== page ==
It’s a crazy night because the entire family is awake and doing all sorts of imaginative, random things. “Grandma’s at her needlework. Dad is baking bread. My brother’s making laundry lists of every book he’s read.” The rollicking, rhythmic verses plus neon-bright action-packed illustrations capture the exuberance and activity of this busy night.
Jabari Jumps by Gaia Cornwall
Jabari is ready to jump off the diving board. Sort of. His dad tells Jabari that he feels scared too, and a deep breath and telling himself that he is ready helps him turn something scary into a fun surprise. Beautiful illustrations in a helpful, relatable story make this book a must-read preschool book for 4 and 5-year-olds
Alphabet Mystery by Audrey Wood
The lower case letters find the missing “x” and encounter the villainous capital letter “M” — this is a four- and five-year-old favorite to read repeatedly.
Hello, World! by Ethan Long
Welcome to Happy County, where charming animal characters live. The characters are busy, busy living their lives, similar to Richard Scarry’s Busy, Busy Town. Look at all the things happening on Farmer Dell’s farm! Can you help Mr. Grizzles and Ms. Green find the birds they’re searching for? A treasure trove preschool book with labeled objects and lovable characters.
Open Very Carefully: A Book with Bite by Nick Bromley, illustrated by Nicola O’Byne
What could be a very sweet metafiction story about the Ugly Duckling quickly turns very silly scary when a CROCODILE sneaks onto the pages. Gasp. Watch out! First, he eats the letters, then whole words, and finally, the sentences. It’s up to you, the preschool reader, to get rid of him. (You might even draw a tutu on him!)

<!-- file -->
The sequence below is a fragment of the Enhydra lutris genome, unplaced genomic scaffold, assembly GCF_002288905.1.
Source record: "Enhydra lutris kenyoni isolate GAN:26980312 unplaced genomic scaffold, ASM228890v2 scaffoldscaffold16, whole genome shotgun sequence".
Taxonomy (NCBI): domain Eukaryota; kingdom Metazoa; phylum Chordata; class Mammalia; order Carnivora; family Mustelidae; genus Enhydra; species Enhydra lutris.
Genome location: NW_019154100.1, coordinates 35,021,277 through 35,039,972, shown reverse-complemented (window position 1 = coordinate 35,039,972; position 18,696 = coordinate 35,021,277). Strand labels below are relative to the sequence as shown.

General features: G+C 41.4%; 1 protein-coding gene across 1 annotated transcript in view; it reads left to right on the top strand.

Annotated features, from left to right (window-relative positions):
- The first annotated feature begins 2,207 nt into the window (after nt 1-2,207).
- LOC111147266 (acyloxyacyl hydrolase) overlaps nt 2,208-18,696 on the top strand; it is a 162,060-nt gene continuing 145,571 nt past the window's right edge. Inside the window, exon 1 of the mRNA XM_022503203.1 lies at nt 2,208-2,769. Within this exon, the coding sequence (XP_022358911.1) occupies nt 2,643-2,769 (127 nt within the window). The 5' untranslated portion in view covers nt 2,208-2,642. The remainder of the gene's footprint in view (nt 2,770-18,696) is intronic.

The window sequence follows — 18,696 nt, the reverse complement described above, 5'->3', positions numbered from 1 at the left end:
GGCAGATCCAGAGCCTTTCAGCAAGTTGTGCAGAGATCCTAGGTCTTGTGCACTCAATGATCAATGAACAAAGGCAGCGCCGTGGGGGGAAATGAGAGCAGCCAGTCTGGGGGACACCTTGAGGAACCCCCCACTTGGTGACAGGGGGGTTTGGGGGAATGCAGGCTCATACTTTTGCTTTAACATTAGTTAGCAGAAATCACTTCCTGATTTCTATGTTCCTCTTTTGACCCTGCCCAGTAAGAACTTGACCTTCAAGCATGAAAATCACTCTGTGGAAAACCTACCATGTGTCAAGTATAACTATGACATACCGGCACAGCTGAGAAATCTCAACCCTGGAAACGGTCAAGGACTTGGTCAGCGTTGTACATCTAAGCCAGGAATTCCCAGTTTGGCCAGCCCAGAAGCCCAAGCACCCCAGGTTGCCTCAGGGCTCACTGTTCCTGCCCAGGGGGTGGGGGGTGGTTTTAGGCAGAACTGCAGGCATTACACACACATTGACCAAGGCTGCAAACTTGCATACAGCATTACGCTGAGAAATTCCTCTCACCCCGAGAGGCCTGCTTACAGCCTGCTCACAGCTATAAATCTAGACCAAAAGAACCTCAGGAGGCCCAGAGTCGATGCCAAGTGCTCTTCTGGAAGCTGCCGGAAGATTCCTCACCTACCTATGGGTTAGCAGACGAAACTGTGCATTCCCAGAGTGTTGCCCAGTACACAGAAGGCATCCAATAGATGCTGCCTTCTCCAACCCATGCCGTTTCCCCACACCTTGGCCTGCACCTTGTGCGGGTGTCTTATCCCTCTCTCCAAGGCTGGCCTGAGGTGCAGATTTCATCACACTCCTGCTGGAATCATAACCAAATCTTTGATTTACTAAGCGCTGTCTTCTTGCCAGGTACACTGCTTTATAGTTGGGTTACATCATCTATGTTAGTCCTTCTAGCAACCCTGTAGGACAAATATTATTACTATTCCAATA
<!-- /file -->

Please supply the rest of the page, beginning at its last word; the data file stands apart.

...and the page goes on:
A Gift for Amma: Market Day in India by Meera Sriram, illustrated by Mariona Cabassa
A little girl explores the market to find her Amma a gift. She notices the colors, tastes, smells, and sounds. Beautiful illustrations perfectly illuminate the celebration of the market’s colors and the girl’s excitement.
Quest by Aaron Becker
This enchanting and imaginative wordless picture book will transport preschoolers into a magical world. My kids and I poured over every beautiful detail in the pictures, and so will yours. Follow a boy and girl with a purple (magical) bird on their quest to save the king and his kingdom.
Real Cowboys by Kate Hoefler, illustrated by Jonathan Bean
The illustrations are so unique and gorgeous. The text shares what real cowboys are like — they are gentle, they share, they cry, they ask for help, and more. Love this!
Sleepy the Goodnight Buddy by Drew Daywalt, illustrated by Scott Campbell